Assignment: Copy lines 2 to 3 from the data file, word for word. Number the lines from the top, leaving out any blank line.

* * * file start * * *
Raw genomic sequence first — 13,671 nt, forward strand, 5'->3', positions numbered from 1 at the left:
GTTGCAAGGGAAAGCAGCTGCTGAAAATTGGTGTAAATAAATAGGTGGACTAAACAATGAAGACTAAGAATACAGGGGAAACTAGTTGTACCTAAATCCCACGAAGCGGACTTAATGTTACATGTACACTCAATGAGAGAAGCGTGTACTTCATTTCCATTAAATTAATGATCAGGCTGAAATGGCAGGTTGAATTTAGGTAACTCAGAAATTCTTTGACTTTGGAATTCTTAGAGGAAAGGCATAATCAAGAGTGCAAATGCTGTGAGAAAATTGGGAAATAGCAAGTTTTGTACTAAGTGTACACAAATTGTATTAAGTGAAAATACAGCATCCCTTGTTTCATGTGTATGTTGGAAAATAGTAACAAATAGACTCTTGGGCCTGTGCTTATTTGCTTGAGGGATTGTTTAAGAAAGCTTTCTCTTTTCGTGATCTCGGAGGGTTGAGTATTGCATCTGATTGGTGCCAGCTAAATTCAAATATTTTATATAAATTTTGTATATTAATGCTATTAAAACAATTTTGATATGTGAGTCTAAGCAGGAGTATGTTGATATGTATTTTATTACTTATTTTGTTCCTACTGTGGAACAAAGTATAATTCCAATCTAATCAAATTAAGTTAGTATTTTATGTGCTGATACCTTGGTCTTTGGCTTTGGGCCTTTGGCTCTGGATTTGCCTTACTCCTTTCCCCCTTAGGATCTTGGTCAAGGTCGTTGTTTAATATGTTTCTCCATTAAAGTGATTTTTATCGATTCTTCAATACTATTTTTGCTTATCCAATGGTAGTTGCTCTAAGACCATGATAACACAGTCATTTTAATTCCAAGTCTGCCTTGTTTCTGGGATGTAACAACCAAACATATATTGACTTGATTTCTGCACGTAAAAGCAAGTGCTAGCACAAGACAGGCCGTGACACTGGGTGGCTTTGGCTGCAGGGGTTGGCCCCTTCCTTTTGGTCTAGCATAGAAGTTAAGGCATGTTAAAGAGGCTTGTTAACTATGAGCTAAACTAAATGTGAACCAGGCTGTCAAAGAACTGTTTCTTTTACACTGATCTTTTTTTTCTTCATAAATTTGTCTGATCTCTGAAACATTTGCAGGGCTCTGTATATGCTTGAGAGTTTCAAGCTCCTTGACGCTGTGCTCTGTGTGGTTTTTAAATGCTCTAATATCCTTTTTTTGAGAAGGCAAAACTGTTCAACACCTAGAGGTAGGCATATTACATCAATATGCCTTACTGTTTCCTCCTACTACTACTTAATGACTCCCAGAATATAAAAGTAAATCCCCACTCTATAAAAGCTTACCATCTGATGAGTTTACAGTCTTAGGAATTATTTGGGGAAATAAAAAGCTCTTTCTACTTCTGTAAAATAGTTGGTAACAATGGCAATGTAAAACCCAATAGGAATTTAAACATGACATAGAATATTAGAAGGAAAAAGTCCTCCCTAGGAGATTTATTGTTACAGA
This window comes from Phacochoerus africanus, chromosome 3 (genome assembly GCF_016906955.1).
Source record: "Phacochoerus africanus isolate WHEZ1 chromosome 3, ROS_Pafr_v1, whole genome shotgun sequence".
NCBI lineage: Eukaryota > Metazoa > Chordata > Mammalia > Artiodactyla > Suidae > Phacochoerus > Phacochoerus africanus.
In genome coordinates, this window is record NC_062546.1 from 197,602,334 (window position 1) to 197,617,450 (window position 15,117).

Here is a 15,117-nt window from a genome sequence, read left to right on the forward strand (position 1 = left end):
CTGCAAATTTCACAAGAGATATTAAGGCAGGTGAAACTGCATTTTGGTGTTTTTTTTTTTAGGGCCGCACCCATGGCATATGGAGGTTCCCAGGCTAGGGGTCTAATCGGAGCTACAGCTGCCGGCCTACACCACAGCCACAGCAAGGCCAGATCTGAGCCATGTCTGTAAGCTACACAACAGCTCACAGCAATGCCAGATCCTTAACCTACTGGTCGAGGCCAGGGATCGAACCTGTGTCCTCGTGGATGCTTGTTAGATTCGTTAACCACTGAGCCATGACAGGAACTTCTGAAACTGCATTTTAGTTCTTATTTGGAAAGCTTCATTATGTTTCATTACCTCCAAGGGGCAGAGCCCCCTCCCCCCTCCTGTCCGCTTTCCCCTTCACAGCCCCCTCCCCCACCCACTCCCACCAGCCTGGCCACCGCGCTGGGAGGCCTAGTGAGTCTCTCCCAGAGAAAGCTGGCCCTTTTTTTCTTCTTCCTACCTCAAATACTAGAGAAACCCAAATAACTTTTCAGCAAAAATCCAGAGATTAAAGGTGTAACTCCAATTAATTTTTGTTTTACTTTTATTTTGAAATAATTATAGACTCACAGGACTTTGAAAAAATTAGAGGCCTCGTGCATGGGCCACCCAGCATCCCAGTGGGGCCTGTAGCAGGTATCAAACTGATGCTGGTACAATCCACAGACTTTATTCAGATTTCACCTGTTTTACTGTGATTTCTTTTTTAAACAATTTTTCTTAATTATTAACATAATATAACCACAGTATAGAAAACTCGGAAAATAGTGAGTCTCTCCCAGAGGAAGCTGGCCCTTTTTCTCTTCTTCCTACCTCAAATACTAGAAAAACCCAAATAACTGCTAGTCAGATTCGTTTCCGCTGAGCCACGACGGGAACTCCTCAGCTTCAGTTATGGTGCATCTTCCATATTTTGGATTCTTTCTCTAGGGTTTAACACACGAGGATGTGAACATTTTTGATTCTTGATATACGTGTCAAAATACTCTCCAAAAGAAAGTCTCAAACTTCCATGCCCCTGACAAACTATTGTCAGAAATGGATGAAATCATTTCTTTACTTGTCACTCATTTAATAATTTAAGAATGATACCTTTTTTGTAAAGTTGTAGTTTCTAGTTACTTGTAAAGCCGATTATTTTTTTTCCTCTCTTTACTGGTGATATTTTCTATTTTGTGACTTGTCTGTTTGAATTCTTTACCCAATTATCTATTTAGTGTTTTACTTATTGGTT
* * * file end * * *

GTTGCAAGGGAAAGCAGCTGCTGAAAATTGGTGTAAATAAATAGGTGGACTAAACAATGAAGACTAAGAATACAGGGGAAACTAGTTGTACCTAAATCCCACGAAGCGGACTTAATGTTACATGTACACTCAATGAGAGAAGCGTGTACTTCATTTCCATTAAATTAATGATCAGGCTGAAATGGCAGGTTGAATTTAGGTAACTCAGAAATTCTTTGACTTTGGAATTCTTAGAGGAAAGGCATAATCAAGAGTGCAAATGCTGTGAGAAAATTGGGAAATAGCAAGTTTTGTACTAAGTGTACACAAATTGTATTAAGTGAAAATACAGCATCCCTTGTTTCATGTGTATGTTGGAAAATAGTAACAAATAGACTCTTGGGCCTGTGCTTATTTGCTTGAGGGATTGTTTAAGAAAGCTTTCTCTTTTCGTGATCTCGGAGGGTTGAGTATTGCATCTGATTGGTGCCAGCTAAATTCAAATATTTTATATAAATTTTGTATATTAATGCTATTAAAACAATTTTGATATGTGAGTCTAAGCAGGAGTATGTTGATATGTATTTTATTACTTATTTTGTTCCTACTGTGGAACAAAGTATAATTCCAATCTAATCAAATTAAGTTAGTATTTTATGTGCTGATACCTTGGTCTTTGGCTTTGGGCCTTTGGCTCTGGATTTGCCTTACTCCTTTCCCCCTTAGGATCTTGGTCAAGGTCGTTGTTTAATATGTTTCTCCATTAAAGTGATTTTTATCGATTCTTCAATACTATTTTTGCTTATCCAATGGTAGTTGCTCTAAGACCATGATAACACAGTCATTTTAATTCCAAGTCTGCCTTGTTTCTGGGATGTAACAACCAAACATATATTGACTTGATTTCTGCACGTAAAAGCAAGTGCTAGCACAAGACAGGCCGTGACACTGGGTGGCTTTGGCTGCAGGGGTTGGCCCCTTCCTTTTGGTCTAGCATAGAAGTTAAGGCATGTTAAAGAGGCTTGTTAACTATGAGCTAAACTAAATGTGAACCAGGCTGTCAAAGAACTGTTTCTTTTACACTGATCTTTTTTTTCTTCATAAATTTGTCTGATCTCTGAAACATTTGCAGGGCTCTGTATATGCTTGAGAGTTTCAAGCTCCTTGACGCTGTGCTCTGTGTGGTTTTTAAATGCTCTAATATCCTTTTTTTGAGAAGGCAAAACTGTTCAACACCTAGAGGTAGGCATATTACATCAATATGCCTTACTGTTTCCTCCTACTACTACTTAATGACTCCCAGAATATAAAAGTAAATCCCCACTCTATAAAAGCTTACCATCTGATGAGTTTACAGTCTTAGGAATTATTTGGGGAAATAAAAAGCTCTTTCTACTTCTGTAAAATAGTTGGTAACAATGGCAATGTAAAACCCAATAGGAATTTAAACATGACATAGAATATTAGAAGGAAAAAGTCCTCCCTAGGAGATTTATTGTTACAGA
This window comes from Phacochoerus africanus, chromosome 3 (genome assembly GCF_016906955.1).